Olive snail

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Olive Snail
Lettered olive 0015.jpg
Shells of Lettered olive, Oliva sayana
Scientific classification
Kingdom: Animalia
Phylum: Mollusca
Class: Gastropoda
(unranked): clade Caenogastropoda
clade Hypsogastropoda
clade Neogastropoda
Superfamily: Olivoidea
Family: Olividae
Latreille, 1825

See text



Olive snails, also known as olive shells and olives, scientific name Olividae, are a taxonomic family of medium to large predatory sea snails with smooth, shiny, elongated oval-shaped shells. [1]

The shells often show various muted but attractive colors, and may be patterned also. They are marine gastropod molluscs in the family Olividae within the main clade Neogastropoda.

Also see the Olivellidae, the dwarf olives, which were previously grouped within this family, but which now have their own family.


According to the taxonomy of the Gastropoda by Bouchet & Rocroi (2005) the family Olividae consists of three subfamilies:

  • Olivinae Latreille, 1825 - synonyms: Dactylidae H. Adams & A. Adams, 1853 (inv.); Agaroniinae Olsson, 1956; Olivancillariidae Golikov & Starobogatov, 1975
  • Ancillariinae Swainson, 1840 - synonym: Ancillinae H. Adams & A. Adams, 1853
  • Vanpalmeriinae Adegoke, 1970


Olive snails are found worldwide, in subtropical and tropical seas and oceans.


These snails are found on sandy substrates intertidally and subtidally.

Life habits[edit]

The olive snails are all carnivorous sand-burrowers. They feed mostly on bivalves and carrion and are known as some of the fastest burrowers among snails. They secrete a mucus similar to that of the Muricidae, from which a purple dye can be made.

Shell description[edit]

Physically the shells are oval and cylindrical in shape. They have a well-developed stepped spire. Olive shells have a siphonal notch at the posterior end of the long narrow aperture. The siphon of the living animal protrudes from the siphon notch.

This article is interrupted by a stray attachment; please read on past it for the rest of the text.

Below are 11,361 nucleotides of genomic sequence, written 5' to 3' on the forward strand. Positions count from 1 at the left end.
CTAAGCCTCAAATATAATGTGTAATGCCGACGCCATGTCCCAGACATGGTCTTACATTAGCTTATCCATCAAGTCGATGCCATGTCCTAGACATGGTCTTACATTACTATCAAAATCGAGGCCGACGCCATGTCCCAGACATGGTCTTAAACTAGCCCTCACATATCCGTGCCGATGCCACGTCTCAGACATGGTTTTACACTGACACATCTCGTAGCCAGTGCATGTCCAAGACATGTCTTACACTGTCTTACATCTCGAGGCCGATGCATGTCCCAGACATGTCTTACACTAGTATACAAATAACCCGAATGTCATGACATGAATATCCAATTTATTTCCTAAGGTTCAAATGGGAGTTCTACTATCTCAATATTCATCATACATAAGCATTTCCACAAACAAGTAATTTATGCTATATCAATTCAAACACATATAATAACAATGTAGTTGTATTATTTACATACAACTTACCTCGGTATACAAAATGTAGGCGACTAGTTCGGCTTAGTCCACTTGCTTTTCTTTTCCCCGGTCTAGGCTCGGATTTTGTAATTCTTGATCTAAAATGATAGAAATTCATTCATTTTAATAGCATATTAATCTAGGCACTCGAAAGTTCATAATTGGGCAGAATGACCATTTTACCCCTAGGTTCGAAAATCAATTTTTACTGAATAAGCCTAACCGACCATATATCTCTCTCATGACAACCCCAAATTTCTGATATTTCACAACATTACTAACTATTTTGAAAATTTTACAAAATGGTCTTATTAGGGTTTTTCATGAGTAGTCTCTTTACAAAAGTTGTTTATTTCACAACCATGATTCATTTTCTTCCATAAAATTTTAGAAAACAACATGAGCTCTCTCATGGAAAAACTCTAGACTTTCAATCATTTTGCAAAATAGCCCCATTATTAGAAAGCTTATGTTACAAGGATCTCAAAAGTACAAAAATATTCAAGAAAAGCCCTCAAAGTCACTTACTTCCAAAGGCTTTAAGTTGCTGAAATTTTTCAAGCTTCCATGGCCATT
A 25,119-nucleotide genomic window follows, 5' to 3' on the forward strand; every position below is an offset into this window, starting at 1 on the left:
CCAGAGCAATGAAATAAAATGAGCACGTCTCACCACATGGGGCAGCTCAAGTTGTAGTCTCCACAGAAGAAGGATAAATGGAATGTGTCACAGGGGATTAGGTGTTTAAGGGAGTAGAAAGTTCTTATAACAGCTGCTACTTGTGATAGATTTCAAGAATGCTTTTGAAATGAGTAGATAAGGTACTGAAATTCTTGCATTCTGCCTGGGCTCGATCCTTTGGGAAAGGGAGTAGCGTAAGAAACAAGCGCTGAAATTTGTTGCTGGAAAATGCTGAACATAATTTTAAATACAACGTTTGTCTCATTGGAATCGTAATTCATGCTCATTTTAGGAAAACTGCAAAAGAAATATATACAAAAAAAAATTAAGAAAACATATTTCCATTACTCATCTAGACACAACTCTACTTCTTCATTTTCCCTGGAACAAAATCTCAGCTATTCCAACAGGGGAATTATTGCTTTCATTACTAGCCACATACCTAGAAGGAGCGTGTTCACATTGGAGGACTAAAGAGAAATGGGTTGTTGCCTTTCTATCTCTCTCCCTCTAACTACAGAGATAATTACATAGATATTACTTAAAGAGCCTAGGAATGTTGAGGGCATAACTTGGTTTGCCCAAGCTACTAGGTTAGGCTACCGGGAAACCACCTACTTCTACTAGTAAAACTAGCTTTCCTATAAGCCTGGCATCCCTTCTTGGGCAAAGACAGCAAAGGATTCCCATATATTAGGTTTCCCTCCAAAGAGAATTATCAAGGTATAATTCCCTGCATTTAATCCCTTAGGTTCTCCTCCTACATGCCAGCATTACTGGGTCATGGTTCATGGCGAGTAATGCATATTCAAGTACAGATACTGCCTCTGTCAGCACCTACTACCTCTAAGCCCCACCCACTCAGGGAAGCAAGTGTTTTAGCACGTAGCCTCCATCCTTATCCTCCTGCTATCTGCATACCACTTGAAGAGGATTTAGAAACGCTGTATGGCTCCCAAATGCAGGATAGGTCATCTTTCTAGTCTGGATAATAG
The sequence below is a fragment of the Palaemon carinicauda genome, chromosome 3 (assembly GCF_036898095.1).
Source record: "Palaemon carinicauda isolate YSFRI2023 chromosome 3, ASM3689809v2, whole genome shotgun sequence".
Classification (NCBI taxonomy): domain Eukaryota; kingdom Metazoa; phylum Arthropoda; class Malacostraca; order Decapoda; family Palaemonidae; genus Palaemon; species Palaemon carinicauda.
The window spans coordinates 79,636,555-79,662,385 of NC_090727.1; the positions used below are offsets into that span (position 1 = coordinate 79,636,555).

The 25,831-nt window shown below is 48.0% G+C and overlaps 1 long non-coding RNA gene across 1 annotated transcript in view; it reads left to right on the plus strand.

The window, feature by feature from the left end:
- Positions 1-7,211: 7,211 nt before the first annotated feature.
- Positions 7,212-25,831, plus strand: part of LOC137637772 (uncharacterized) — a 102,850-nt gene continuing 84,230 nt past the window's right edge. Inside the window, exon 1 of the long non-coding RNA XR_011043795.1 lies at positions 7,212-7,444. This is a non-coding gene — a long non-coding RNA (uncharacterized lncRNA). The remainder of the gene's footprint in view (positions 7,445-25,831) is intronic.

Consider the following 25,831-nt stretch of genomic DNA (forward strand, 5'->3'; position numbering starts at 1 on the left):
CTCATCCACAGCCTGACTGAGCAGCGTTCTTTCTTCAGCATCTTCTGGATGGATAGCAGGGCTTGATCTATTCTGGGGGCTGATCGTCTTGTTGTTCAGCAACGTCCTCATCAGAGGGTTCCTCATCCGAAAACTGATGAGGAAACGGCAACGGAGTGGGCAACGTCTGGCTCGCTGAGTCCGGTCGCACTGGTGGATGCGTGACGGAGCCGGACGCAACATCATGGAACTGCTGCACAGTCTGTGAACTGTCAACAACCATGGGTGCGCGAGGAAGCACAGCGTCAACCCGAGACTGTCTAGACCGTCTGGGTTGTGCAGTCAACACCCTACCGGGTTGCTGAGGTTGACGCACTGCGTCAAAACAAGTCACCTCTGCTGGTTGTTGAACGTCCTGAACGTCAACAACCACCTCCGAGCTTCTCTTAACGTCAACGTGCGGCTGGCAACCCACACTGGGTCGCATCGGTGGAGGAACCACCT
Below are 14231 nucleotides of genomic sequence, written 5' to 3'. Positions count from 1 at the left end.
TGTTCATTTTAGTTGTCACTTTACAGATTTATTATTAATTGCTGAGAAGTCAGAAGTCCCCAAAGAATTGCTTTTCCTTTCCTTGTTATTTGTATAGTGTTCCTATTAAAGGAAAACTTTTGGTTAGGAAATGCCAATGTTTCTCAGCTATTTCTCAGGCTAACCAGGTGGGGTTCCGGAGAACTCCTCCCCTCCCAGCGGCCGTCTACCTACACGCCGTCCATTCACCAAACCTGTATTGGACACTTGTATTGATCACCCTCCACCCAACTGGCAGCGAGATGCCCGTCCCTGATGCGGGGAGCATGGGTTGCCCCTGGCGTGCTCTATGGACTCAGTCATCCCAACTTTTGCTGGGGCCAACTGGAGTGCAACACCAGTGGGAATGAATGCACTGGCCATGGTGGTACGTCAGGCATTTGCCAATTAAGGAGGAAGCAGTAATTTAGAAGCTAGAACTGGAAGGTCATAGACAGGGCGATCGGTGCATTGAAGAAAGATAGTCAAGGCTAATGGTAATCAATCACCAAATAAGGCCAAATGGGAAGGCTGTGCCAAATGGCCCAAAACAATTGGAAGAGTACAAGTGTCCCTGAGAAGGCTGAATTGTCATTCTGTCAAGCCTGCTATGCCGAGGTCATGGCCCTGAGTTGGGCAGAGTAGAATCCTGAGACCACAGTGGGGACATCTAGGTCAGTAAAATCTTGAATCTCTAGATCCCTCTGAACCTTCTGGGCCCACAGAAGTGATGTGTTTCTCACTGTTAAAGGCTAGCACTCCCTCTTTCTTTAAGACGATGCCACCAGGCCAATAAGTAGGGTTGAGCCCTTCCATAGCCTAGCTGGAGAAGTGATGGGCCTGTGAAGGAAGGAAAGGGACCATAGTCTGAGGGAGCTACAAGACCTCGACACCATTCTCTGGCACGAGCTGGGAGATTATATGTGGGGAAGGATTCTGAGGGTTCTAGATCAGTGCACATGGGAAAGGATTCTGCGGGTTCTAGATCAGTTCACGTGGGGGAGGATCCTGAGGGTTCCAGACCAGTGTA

The shell surface is extremely glossy because in life the mantle almost always covers the shell.[2][3]

The fossil record[edit]

Olive shells first appeared during the Campanian.[4]

Human use[edit]

Olive shells are popular with shell collectors, and are also often made into jewelry and other decorative items.

The shell of the lettered olive, Oliva sayana, is the state shell of South Carolina in the United States.


Genera within the family Olividae include:

Genera brought into synonymy
  • Ancillaria Lamarck, 1811: synonym of Ancilla Lamarck, 1799
  • Subfamily Ancillinae: synonym of Ancillariinae (alternate representation of Olividae)
  • Amalda (Gracilispira) Olson, 1956: alternate representation of Amalda H. Adams & A. Adams, 1853
  • Ancillus Montfort, 1810: synonym of Ancilla Lamarck, 1799
  • Gracilancilla Thiele, 1925: synonym of Ancillina Bellardi, 1882
  • Hiatula Swainson, 1831: synonym of Agaronia Gray, 1839
  • Lintricula H. Adams & A. Adams, 1853: synonym of Olivancillaria d'Orbigny, 1840
  • Porphyria Röding, 1798 : synonym of Oliva Bruguière, 1789
  • Scaphula Swainson, 1840: synonym of Olivancillaria d'Orbigny, 1840
Lettered olive, Oliva sayana

See also[edit]

  • Olivella This genus has now been moved to the Olivellidae according to the taxonomy of Bouchet & Rocroi.


  1. ^ Bouchet, P.; Gofas, S. (2012). Olividae. Accessed through: World Register of Marine Species at http://www.marinespecies.org/aphia.php?p=taxdetails&id=23082 on 2012-06-11
  2. ^ Washington State University Tri-Cities Natural History Museum (2001). Family: Olividae (Olive Shells). Retrieved on 12 July 2006.
  3. ^ Vermeij, Geerat J (3 April 1995). A Natural History of Shells. Princeton University Press. ISBN 0-691-00167-7. pps. 89, 100, 114.
  4. ^ Vermeij, Geerat J (1 September 1993). Evolution and Escalation. Princeton University Press. ISBN 0-691-00080-8. p.182.

Further reading[edit]

  • Hunon Ch., Hoarau A. & Robin A. (2009). Olividae (Mollusca, Gastropoda).

External links[edit]